R5 – Sean McCann – “Music For Private Ensemble” LP

  1. Introduction: Reservations / An Exchange Of Courtesies pts. 1 & 2 – 12:21
  2. Character Change – 7:30
  3. City With All The Angles – 10:30
  4. Conclusion: Our Days Of Generosity Are Over / Arden – 8:23

Music For Private Ensemble

Music For Private Ensemble is Sean McCann’s first new solo album since 2011′s The Capital. Demonstrating a more serious study of orchestration and timbre than his previous work; it is a big step forward. The four arrangements presented here shy away from the use of synthesizers and effects processing – instead relying on voicing and movement to actuate the album’s sentiments. Inspired by the grandiosity of John Adams, the concerned somberness of Gavin Bryars, and the guttural tape work of Fluxus artists.

Private Ensemble was written, recorded, and laboriously edited over the course of 17 months, composed both traditionally as well as through the clustering and organization of improvisations. McCann played violin, viola, cello, flute, piano, glockenspiel, and percussion. He was forced to notate samples of bassoon, french horn, and timpani, as those were not available resources at the time.

Taking multi-tracking to extremes, many of the pieces surpass 100 layers of instruments. However this structural depth does not lead to chaos; no sound on Private Ensemble is unintentional. The objective with the ambitious multi-tracking and precision editing was to achieve the sound of a full orchestra. The only other person appearing on the album is vocalist Kayla Cohen (Itasca), her layered singing is formed into a small choir to help conclude the record.

This album reveals McCann’s most refined work to date, indicating the beginning of his transformation into a modern composer.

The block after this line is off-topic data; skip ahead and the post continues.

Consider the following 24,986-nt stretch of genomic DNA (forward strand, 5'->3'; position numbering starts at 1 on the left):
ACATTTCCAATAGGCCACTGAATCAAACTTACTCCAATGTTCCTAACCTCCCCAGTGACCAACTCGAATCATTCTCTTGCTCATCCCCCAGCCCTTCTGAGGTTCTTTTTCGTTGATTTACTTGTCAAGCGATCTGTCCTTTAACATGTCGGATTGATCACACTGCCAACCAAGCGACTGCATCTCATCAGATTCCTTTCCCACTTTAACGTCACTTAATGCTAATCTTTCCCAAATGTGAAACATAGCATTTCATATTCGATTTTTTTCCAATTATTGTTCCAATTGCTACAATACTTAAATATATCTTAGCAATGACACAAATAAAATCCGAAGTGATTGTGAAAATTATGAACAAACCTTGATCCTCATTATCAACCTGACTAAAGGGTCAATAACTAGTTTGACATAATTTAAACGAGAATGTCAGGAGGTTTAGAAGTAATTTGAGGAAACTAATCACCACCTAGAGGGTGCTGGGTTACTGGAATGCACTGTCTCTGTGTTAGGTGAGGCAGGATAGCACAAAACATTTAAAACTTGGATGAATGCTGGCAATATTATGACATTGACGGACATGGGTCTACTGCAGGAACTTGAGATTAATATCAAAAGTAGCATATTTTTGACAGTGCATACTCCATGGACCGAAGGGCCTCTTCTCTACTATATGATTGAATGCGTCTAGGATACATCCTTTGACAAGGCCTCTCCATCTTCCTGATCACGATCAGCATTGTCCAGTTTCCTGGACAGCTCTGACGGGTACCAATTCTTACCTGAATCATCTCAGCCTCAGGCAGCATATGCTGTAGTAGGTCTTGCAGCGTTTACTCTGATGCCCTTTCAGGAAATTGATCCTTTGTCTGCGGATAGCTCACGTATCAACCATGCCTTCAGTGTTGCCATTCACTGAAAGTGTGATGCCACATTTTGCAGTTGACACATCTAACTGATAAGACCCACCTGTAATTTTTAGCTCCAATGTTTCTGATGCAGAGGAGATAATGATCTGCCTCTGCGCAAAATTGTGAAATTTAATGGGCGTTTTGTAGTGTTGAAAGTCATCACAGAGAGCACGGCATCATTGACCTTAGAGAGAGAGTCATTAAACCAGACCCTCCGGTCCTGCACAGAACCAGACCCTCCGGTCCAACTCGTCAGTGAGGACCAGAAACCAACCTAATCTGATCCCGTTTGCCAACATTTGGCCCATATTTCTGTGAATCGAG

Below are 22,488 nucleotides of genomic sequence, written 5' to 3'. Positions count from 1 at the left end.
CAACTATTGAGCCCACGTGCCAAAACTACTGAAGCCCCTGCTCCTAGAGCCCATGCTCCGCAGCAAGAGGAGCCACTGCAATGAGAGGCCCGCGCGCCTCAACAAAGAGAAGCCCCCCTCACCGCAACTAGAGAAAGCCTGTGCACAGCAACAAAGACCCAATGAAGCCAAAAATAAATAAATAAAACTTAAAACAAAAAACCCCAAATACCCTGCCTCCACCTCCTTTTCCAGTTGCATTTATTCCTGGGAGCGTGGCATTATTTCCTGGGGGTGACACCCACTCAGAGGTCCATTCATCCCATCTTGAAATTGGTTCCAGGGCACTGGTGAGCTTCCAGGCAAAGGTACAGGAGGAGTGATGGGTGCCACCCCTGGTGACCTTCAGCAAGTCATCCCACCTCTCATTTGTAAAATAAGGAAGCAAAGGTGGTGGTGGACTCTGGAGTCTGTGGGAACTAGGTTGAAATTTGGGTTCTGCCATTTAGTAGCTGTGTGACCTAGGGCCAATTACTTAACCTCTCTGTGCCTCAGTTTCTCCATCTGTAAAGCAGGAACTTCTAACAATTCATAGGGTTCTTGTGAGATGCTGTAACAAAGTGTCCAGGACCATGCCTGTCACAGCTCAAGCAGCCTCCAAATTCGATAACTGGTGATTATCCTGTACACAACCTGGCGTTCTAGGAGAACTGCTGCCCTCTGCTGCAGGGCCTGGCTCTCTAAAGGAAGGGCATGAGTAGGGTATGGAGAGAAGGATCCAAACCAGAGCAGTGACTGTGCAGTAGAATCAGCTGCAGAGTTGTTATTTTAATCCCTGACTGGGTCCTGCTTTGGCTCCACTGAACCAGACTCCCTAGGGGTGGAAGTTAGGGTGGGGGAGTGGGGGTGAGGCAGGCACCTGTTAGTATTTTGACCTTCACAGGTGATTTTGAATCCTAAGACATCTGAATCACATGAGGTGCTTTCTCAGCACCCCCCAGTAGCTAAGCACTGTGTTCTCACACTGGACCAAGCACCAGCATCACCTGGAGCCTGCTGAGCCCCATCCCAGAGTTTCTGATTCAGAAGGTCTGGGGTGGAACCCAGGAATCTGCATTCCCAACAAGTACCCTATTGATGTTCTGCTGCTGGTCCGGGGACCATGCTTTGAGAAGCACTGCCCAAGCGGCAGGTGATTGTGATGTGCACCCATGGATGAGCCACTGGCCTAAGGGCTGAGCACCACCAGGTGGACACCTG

Mastered by Helmut Erler at Dubplates & Mastering
Pressed at RTI in an edition of 500 copies, with full color insert

Deluxe edition of 195 on marbled-green wax, with bonus compact disk of unreleased material – SOLD OUT
Black wax edition available Here


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A Closer Listen

Volcanic Tongue - ”New album from Sean McCann on his own Recital imprint: here McCann brings together a bunch of aspects that have orbited his back catalogue but that have never been fully articulated. The first piece is especially ambitious, using strings and keyboards to birth a form of devotional modern classical music that tips the hat to the early viol music of William Lawes as much as the continental-scale compositions of a John Adams or Aaron Copland while still coming out of a modern avant/drone aesthetic. There’s a similar sense of scale and of American invention as in Tony Conrad’s Four Violins but with less dissonance and more focus on orchestration and timbre. On the flip the feel is a little more hallucinatory, with an almost Basil Kirchin/Nurse With Wound-esque use of slowed down tapes over Partch/Moondog-style orchestrals before the whole thing blooms into fractured swells of sweeping strings and a final track that features the heavenly vocals of Kayla Cohen aka Itasca. A major statement from McCann.”

Scott Foust / Swill Radio - ”I have been a big fan of Sean’s music for some time now, but I was in no way prepared for this blast. The three part opener, Introduction, sets the tone with its highly organized, and yet sparse, string and orchestral parts. The piece has a weird ebb and flow that I am not sure I ever heard before. The other remarkable thing about this piece is that it really sounds like a chamber group playing together. Sean played all of the instruments himself, apart from a few samples, but Introduction has the feel of a group in a room. The other piece on the first side is sort of Gamelan-based and acts as a minty chaser before side 2. Said side 2 opens with City With All The Angles (For Dick Higgins), which starts out with slowed down growling and ominous plunks, and progresses through a series of events: a woozy, yet beautiful string section, a lost lounge band, bells… Sounds come and go like a dream. The finisher is the gorgeous Conclusion, also a three part piece like Introduction. There is some bumping and tape business in the first part before the piece condenses into what sounds like organ swells and the beautiful voice of Kayla Cohen. The arrangements throughout this record are meticulously detailed and very ornate, yet the music seems somewhat sparse. This is quite a feat indeed! Maybe I don’t get out enough, but I haven’t heard anything remotely like this for years. Top marks to an ever-more-fascinating potent new force.”